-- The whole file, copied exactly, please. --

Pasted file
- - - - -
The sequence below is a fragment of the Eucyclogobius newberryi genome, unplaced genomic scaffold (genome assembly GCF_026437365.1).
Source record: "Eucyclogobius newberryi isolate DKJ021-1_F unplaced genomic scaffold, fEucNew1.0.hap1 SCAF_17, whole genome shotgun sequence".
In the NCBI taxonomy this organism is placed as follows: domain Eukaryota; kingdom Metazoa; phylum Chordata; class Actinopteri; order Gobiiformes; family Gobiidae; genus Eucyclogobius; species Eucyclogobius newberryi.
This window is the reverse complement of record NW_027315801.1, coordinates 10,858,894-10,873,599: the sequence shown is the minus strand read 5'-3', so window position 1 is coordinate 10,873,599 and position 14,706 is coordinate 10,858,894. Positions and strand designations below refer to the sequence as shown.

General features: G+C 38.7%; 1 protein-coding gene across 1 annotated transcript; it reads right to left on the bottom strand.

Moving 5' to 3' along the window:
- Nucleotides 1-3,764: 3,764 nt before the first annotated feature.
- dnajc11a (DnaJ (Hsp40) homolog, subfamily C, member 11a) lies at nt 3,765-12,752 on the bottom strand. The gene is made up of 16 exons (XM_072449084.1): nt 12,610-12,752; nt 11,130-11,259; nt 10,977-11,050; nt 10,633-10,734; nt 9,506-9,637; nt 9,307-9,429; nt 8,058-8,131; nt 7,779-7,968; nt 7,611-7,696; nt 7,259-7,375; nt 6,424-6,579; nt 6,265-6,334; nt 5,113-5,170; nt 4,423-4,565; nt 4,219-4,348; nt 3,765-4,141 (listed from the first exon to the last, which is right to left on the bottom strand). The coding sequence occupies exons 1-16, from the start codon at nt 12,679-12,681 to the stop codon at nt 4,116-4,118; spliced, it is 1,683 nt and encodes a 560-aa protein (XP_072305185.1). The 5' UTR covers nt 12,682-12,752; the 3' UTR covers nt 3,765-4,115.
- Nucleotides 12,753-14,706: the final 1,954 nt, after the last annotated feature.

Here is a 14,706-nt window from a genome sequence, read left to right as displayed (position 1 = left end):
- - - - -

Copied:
The sequence below is a fragment of the Eucyclogobius newberryi genome, unplaced genomic scaffold (genome assembly GCF_026437365.1).
Source record: "Eucyclogobius newberryi isolate DKJ021-1_F unplaced genomic scaffold, fEucNew1.0.hap1 SCAF_17, whole genome shotgun sequence".
In the NCBI taxonomy this organism is placed as follows: domain Eukaryota; kingdom Metazoa; phylum Chordata; class Actinopteri; order Gobiiformes; family Gobiidae; genus Eucyclogobius; species Eucyclogobius newberryi.
This window is the reverse complement of record NW_027315801.1, coordinates 10,858,894-10,873,599: the sequence shown is the minus strand read 5'-3', so window position 1 is coordinate 10,873,599 and position 14,706 is coordinate 10,858,894. Positions and strand designations below refer to the sequence as shown.

General features: G+C 38.7%; 1 protein-coding gene across 1 annotated transcript; it reads right to left on the bottom strand.

Moving 5' to 3' along the window:
- Nucleotides 1-3,764: 3,764 nt before the first annotated feature.
- dnajc11a (DnaJ (Hsp40) homolog, subfamily C, member 11a) lies at nt 3,765-12,752 on the bottom strand. The gene is made up of 16 exons (XM_072449084.1): nt 12,610-12,752; nt 11,130-11,259; nt 10,977-11,050; nt 10,633-10,734; nt 9,506-9,637; nt 9,307-9,429; nt 8,058-8,131; nt 7,779-7,968; nt 7,611-7,696; nt 7,259-7,375; nt 6,424-6,579; nt 6,265-6,334; nt 5,113-5,170; nt 4,423-4,565; nt 4,219-4,348; nt 3,765-4,141 (listed from the first exon to the last, which is right to left on the bottom strand). The coding sequence occupies exons 1-16, from the start codon at nt 12,679-12,681 to the stop codon at nt 4,116-4,118; spliced, it is 1,683 nt and encodes a 560-aa protein (XP_072305185.1). The 5' UTR covers nt 12,682-12,752; the 3' UTR covers nt 3,765-4,115.
- Nucleotides 12,753-14,706: the final 1,954 nt, after the last annotated feature.

Here is a 14,706-nt window from a genome sequence, read left to right as displayed (position 1 = left end):